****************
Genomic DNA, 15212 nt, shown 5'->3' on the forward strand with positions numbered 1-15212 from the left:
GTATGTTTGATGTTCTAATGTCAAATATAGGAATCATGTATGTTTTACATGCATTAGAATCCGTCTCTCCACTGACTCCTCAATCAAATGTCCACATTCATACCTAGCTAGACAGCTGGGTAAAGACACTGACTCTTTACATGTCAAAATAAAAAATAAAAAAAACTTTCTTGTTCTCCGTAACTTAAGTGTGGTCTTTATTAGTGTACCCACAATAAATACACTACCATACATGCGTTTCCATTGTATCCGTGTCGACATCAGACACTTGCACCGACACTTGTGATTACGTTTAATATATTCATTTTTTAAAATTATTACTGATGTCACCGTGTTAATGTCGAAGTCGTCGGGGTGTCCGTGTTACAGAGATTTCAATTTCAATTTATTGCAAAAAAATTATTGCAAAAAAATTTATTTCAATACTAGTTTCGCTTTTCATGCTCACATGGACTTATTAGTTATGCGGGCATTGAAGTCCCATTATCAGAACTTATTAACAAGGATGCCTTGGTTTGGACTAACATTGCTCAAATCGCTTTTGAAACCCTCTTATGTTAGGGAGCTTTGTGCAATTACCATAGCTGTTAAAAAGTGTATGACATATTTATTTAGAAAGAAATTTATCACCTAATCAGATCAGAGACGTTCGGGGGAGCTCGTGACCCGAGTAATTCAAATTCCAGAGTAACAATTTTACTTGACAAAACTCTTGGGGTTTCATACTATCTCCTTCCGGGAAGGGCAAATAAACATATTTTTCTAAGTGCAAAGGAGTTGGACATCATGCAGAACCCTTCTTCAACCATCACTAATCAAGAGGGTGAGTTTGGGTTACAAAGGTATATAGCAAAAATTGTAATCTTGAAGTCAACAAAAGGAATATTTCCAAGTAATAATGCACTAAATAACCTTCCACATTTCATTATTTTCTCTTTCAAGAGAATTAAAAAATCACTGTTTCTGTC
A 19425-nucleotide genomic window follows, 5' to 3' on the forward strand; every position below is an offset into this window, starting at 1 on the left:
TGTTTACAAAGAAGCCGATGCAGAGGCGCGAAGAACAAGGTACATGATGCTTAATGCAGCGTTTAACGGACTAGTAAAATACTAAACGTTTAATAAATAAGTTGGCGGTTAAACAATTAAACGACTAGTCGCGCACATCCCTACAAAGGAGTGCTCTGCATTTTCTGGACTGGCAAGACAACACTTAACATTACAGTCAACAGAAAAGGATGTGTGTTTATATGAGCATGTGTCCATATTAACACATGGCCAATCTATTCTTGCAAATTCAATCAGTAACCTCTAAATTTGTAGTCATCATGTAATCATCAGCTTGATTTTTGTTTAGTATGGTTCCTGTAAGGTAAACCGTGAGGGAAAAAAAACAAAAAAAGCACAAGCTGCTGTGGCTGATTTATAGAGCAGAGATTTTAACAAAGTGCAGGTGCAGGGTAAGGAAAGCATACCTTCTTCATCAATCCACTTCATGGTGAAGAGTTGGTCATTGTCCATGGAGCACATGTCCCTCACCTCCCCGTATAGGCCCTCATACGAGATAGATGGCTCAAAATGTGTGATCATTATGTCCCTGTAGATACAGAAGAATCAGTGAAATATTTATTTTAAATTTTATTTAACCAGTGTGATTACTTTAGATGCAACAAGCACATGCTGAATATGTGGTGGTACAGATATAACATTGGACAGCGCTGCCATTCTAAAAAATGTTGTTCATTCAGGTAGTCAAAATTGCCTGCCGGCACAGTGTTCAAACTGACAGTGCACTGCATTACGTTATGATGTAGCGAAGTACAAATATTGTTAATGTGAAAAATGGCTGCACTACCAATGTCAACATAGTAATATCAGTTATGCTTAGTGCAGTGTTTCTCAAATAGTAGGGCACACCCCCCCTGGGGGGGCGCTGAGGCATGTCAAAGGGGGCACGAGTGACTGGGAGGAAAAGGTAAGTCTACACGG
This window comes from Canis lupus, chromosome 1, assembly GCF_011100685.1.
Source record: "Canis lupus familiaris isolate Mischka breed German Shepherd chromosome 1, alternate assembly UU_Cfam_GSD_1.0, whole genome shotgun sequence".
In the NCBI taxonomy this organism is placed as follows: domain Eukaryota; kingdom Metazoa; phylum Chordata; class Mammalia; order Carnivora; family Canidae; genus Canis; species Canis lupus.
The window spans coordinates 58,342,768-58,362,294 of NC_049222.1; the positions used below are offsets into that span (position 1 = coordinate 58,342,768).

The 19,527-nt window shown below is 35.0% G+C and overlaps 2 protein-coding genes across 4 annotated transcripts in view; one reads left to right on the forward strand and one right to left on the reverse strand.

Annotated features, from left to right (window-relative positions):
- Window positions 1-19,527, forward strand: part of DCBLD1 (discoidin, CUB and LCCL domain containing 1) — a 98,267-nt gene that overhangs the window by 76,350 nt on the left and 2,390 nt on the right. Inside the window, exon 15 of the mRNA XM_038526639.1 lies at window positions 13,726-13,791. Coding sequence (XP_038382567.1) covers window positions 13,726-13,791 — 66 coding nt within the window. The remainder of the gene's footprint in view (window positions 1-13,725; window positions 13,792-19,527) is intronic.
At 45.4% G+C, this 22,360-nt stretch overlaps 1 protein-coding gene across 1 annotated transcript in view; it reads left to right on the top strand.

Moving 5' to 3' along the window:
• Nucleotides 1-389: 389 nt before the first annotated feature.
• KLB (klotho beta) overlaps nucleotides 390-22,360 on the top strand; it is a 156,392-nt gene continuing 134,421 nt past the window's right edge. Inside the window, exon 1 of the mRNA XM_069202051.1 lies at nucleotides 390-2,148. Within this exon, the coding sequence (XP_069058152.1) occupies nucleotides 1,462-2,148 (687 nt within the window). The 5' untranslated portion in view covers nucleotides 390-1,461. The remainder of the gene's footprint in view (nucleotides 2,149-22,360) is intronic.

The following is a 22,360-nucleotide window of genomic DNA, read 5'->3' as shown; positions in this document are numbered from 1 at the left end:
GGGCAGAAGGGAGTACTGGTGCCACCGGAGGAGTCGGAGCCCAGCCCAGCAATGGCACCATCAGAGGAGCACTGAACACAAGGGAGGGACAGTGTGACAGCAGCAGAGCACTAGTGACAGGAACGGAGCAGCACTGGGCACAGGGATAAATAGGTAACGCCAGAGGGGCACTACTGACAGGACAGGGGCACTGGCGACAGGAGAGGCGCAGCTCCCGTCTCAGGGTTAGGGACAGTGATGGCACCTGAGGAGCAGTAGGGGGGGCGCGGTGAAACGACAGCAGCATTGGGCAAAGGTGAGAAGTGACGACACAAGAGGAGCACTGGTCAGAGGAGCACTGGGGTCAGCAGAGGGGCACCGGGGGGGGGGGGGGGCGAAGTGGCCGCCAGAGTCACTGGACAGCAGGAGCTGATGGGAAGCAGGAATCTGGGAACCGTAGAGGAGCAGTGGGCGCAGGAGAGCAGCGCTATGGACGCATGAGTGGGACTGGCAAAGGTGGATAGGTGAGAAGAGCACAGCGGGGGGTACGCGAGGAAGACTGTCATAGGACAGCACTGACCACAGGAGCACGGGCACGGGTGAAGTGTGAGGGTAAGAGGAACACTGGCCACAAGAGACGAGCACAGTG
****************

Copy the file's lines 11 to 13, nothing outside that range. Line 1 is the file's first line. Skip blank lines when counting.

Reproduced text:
- Window positions 1-19,527, forward strand: part of DCBLD1 (discoidin, CUB and LCCL domain containing 1) — a 98,267-nt gene that overhangs the window by 76,350 nt on the left and 2,390 nt on the right. Inside the window, exon 15 of the mRNA XM_038526639.1 lies at window positions 13,726-13,791. Coding sequence (XP_038382567.1) covers window positions 13,726-13,791 — 66 coding nt within the window. The remainder of the gene's footprint in view (window positions 1-13,725; window positions 13,792-19,527) is intronic.
At 45.4% G+C, this 22,360-nt stretch overlaps 1 protein-coding gene across 1 annotated transcript in view; it reads left to right on the top strand.

Moving 5' to 3' along the window: